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Will America learn to love their own Love/Hate?


Tom Vaughan Lawlor as Nidge in the RTÉ crime drama

Tom Vaughan Lawlor as Nidge in the RTÉ crime drama

Tom Vaughan Lawlor as Nidge in the RTÉ crime drama

LOVE/HATE has been off our screens for six months now and looks increasingly unlikely to return.

RTE would, of course, love to have a sixth season of the most successful drama in its history.

So, presumably, would the hardcore fans who didn’t seem to mind that the gangland saga, which was superb in its second and third seasons, lost its way completely in its fourth. Some of us also feel it never convincingly recovered in the run-up to the bloody finale of the fifth.

The series’ creator and sole writer, Stuart Carolan, said last week he doesn’t have the energy to do another one, which seems to be a way of saying “That’s all, folks!” without actually coming out and saying it.

But the Love/Hate hype machine — a noisy contraption when it’s at full throttle — has jerked into action again with the news that an American remake could genuinely be on the cards.

There have been murmurings about a remake for years; a lot of the time this seemed to be nothing more than shape-throwing by RTE drama honchos who, high on the series’ ratings success, simply couldn’t stop talking — and talking and talking and talking — about how Love/Hate was the greatest thing since sliced white Goodfellas (that’s the Martin Scorsese movie, by the way, not the brand of frozen pizza).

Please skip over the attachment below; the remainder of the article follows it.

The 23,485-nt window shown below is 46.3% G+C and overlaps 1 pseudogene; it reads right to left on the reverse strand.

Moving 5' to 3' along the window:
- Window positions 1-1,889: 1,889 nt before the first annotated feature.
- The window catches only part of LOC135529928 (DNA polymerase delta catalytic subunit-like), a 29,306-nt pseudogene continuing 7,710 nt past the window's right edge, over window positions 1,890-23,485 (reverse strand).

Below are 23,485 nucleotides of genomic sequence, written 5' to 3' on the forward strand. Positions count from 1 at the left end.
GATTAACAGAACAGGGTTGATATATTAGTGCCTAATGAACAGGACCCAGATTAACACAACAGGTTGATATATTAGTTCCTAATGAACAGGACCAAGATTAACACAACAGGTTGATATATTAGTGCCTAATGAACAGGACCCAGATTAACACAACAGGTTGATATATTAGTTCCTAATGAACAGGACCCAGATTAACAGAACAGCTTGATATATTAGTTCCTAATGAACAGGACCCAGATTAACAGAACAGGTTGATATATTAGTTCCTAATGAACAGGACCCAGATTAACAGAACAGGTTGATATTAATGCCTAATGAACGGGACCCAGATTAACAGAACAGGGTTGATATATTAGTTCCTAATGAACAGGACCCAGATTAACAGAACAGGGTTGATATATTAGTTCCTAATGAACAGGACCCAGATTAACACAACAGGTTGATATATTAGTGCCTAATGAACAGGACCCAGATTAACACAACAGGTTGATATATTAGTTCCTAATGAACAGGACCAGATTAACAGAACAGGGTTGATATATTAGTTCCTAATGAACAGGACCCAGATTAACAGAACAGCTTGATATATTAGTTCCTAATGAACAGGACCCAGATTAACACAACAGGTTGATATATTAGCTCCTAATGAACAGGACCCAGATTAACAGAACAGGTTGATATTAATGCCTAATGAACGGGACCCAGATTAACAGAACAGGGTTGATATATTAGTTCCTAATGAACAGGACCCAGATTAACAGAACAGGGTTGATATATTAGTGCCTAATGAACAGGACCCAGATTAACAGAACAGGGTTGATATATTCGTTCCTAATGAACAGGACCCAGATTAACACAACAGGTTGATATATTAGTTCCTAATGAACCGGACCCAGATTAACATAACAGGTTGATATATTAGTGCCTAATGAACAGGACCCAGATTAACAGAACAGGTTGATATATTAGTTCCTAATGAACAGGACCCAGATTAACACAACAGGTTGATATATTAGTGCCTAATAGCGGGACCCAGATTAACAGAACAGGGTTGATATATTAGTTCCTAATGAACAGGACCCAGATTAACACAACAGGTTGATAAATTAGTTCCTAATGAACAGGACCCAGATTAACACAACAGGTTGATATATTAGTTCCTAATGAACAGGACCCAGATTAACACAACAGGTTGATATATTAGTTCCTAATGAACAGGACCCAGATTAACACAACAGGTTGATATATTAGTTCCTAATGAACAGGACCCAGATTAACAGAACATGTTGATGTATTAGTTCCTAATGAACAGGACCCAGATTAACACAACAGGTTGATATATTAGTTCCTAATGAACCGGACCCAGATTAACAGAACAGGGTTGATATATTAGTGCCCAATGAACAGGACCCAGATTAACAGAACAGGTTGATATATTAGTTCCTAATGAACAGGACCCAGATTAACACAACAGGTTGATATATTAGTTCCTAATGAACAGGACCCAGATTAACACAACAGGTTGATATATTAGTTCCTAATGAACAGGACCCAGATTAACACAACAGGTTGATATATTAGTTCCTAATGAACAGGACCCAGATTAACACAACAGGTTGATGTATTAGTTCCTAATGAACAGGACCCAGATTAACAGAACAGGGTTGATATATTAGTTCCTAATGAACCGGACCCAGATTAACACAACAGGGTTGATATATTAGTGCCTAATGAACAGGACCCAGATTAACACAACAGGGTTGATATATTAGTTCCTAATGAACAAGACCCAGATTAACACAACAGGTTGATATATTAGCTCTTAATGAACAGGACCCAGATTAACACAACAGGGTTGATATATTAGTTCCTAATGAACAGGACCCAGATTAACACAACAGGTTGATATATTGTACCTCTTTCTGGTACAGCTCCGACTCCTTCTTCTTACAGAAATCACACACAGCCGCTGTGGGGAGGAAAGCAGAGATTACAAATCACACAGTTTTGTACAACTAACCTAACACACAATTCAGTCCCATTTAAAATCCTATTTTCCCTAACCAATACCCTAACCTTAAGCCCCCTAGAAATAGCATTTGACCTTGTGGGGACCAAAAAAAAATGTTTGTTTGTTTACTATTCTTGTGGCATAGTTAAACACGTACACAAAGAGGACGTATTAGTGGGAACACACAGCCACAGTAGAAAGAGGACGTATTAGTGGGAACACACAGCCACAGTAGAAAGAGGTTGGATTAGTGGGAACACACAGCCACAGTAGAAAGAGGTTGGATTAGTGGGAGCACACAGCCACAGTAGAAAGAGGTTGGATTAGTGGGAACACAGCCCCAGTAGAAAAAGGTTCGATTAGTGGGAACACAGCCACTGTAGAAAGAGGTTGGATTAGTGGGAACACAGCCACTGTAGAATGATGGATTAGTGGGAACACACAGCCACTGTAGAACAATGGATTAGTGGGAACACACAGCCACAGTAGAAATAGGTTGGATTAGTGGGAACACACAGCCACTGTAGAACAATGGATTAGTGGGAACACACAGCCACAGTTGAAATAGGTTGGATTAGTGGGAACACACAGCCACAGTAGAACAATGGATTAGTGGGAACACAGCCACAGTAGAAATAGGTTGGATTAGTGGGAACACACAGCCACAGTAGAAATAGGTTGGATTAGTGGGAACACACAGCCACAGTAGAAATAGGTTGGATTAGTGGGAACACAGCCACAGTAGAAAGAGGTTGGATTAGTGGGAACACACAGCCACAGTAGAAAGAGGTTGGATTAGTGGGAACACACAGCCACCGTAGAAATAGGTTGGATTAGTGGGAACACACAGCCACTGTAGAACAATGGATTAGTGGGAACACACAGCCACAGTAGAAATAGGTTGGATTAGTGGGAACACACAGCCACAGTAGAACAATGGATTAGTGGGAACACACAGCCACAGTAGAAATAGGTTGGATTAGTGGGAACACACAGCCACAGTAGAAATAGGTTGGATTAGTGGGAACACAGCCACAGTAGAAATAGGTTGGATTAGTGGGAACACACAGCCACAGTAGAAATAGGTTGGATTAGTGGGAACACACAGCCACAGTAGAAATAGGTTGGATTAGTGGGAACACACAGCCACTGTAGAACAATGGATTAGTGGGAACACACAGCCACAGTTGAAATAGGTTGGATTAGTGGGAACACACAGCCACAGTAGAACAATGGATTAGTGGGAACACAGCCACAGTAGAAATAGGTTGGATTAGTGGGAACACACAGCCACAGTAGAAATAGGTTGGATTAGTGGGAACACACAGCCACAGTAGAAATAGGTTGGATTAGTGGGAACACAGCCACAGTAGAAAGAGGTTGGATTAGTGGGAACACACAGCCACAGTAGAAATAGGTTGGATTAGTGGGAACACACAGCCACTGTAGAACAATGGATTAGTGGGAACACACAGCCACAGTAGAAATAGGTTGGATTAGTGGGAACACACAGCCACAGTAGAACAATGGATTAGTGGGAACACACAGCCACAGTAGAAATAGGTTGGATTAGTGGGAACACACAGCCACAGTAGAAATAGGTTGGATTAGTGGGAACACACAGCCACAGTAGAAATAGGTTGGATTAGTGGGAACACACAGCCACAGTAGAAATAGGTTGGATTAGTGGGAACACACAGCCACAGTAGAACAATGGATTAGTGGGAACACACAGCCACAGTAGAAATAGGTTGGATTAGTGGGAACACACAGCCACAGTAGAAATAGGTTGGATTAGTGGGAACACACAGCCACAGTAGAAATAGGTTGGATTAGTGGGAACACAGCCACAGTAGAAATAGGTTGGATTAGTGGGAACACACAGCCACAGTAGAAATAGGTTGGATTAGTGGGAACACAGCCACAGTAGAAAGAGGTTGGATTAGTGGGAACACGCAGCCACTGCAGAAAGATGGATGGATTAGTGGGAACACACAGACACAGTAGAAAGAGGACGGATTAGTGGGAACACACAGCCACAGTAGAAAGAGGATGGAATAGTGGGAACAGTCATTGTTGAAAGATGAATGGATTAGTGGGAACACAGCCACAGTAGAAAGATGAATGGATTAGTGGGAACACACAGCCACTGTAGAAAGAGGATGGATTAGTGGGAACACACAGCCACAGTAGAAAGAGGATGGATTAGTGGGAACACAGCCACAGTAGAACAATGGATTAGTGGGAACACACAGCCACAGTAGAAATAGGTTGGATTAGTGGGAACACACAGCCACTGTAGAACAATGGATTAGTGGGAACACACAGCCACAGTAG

This time, though, the talk is justified. The great American, Dennis Lehane, who was in Dublin last week, revealed that he’s currently working on a draft script for a pilot episode set in Oahu, a rundown area of Hawaii.

Lehane, who just happens to be one of my favourite novelists, is the obvious choice to retool Love/Hate for the US audience. His crime-fiction pedigree is impeccable. Three of his novels, Mystic River, Shutter Island and Gone, Baby, Gone, were turned into excellent movies, and he also wrote scripts for two great American crime series, The Wire and Boardwalk Empire.

It doesn’t hurt, either, that he’s the son of Irish emigrants, born and raised in Boston, where he still lives, and would perhaps have an understanding of the source material that some other American writers might lack.

But, without wishing to rain on anyone’s parade here, let’s park the bus for a moment and gain some perspective. If Lehane’s finished script is filmed, it doesn’t automatically mean we’ll eventually see a full series of Love/Hate Hawaii-style.

Pilots are stand-alone episodes, designed to sell a series to a network. Variety estimates that of the 20 or more pilots each US network commissions every year, only three or four will make it to a full series. Lehane himself said last week: “Either we’re going to be green-lit in the next two months, or it’s not going to happen.”

Some pilots don’t get beyond being screened for network executives. Several years ago, a pilot for an updated series of The Rockford Files was filmed but deemed unfit for broadcast. Plans to revive the classic private-eye show were quietly scrapped.

In the fiercely competitive US TV world, a series being a runaway success in its own country counts for nothing. The American version of the BBC’s Life on Mars went through two pilots and a change of cast and location (from New York to LA), yet the series still failed to connect with the US


Other failed remakes of “foreign” series include Cracker, Skins, The Inbetweeners, The Killing, Prime Suspect and The IT Crowd.

I hope the Love/Hate remake clicks, and with Lehane in charge, it has a great chance. But let’s not count our dead cats just yet.